This article explains untreated hearing loss in older adults and how it goes undetected. It also explains the impact it has on an individual, the benefits, and the results of the treatment. Incidence of hearing loss, increase with age. Approximately one third of Americans between the ages of sixty five and seventy four and nearly half of those over the age of seventy five have hearing loss.
There can be a lot of contributing factors in hearing loss, Including age, genetics noise exposure and chronic disease.
Because it is a slow progression usually a spouse or significant other is usually more frustrated than the individual experiencing it. The impact of hearing loss is not measured in decibels. It is an individual experience each individual copes in many different ways. Hearing loss has been linked to depression, anxiety, frustration, social isolation, and fatigue.
Hearing aid treatment can decrease social/emotional, communication and cognitive function. Individuals who do not wear hearing aids have increased depression.
A recent study from Dr. Franklin and colleagues at Johns Hopkins University found a link between degree of hearing loss and the risk for developing dementia. Hearing loss is an indivisible handicap. Although it is increasingly prevalent with age, hearing loss is often ignored. Treating hearing loss has great benefits. Research has shown improved quality of life by treating hearing loss in older population.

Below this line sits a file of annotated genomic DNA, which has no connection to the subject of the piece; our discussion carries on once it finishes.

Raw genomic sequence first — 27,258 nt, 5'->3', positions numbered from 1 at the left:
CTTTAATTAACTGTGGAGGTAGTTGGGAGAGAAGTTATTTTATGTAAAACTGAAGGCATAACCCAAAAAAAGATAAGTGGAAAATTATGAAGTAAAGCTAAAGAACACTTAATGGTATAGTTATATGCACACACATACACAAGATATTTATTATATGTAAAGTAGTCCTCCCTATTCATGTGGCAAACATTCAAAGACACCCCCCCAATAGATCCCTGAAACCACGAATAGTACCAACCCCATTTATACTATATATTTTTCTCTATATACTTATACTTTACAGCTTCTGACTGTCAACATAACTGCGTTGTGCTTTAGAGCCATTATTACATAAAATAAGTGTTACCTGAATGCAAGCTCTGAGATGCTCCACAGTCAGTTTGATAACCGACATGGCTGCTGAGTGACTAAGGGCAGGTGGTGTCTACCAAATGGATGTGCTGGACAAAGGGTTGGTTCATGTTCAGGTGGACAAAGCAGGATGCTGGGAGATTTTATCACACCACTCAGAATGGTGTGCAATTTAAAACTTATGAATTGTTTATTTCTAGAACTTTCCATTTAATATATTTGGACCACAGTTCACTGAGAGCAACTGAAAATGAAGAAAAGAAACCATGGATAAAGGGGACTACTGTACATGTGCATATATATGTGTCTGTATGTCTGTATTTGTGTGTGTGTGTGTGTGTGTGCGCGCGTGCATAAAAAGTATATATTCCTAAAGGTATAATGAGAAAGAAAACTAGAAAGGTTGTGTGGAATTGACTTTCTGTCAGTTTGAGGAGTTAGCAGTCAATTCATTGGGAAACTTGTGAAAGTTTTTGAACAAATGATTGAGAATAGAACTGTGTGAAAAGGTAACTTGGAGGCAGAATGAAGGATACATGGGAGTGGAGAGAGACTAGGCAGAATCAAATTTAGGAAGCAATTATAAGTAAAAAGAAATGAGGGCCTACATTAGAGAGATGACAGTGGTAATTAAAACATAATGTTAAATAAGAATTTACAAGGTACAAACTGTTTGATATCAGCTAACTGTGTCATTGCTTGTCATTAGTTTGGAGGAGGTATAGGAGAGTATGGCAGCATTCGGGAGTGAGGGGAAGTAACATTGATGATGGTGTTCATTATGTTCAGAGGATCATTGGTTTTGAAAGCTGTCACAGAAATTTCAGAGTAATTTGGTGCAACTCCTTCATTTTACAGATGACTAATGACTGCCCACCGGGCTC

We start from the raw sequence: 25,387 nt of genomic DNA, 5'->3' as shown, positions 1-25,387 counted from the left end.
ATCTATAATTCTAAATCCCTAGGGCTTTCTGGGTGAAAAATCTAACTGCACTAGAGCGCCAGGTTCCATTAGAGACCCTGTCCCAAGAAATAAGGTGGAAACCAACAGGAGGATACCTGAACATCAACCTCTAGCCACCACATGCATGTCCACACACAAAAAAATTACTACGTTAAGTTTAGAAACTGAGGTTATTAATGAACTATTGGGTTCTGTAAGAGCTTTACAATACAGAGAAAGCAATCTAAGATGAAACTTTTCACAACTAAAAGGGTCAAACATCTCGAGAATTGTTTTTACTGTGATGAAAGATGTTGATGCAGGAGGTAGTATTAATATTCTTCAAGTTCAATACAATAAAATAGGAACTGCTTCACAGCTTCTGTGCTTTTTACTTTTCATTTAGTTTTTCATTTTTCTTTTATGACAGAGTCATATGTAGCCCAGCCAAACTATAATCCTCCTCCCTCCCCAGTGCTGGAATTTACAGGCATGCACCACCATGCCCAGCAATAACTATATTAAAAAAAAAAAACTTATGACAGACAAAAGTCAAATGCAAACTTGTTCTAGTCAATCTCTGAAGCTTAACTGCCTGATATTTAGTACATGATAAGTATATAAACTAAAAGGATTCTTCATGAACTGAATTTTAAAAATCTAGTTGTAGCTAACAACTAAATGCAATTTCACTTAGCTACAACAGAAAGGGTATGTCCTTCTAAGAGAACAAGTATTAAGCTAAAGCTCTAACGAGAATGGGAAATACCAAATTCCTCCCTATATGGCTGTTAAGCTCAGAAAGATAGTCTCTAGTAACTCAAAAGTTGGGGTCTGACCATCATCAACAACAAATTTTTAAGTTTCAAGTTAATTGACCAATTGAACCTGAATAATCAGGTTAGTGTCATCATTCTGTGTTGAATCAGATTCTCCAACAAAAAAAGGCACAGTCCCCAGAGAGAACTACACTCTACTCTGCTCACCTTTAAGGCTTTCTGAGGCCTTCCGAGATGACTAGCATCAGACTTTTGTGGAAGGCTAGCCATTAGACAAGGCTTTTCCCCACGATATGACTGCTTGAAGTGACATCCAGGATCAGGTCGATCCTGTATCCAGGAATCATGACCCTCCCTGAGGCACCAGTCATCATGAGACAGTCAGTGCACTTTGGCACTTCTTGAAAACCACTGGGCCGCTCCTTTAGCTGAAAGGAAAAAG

The impact of untreated hearing loss cannot be ignored early and careful evaluation and treatment show great promise in mitigating the consequences of hearing loss on long term health and quality of life. In this article we have learned how untreated hearing loss may affect an individual. That hearing loss increases with age and can go undetected for some time. How untreated hearing loss can lead to depression, anxiety, frustration, social isolation, and fatigue. And the benefits of treating it at an early stage.
Cite this Bibliography on Hearing Loss
Bibliography on Hearing Loss. (2017, Jan 22). Retrieved from https://graduateway.com/bibliography-on-hearing-loss/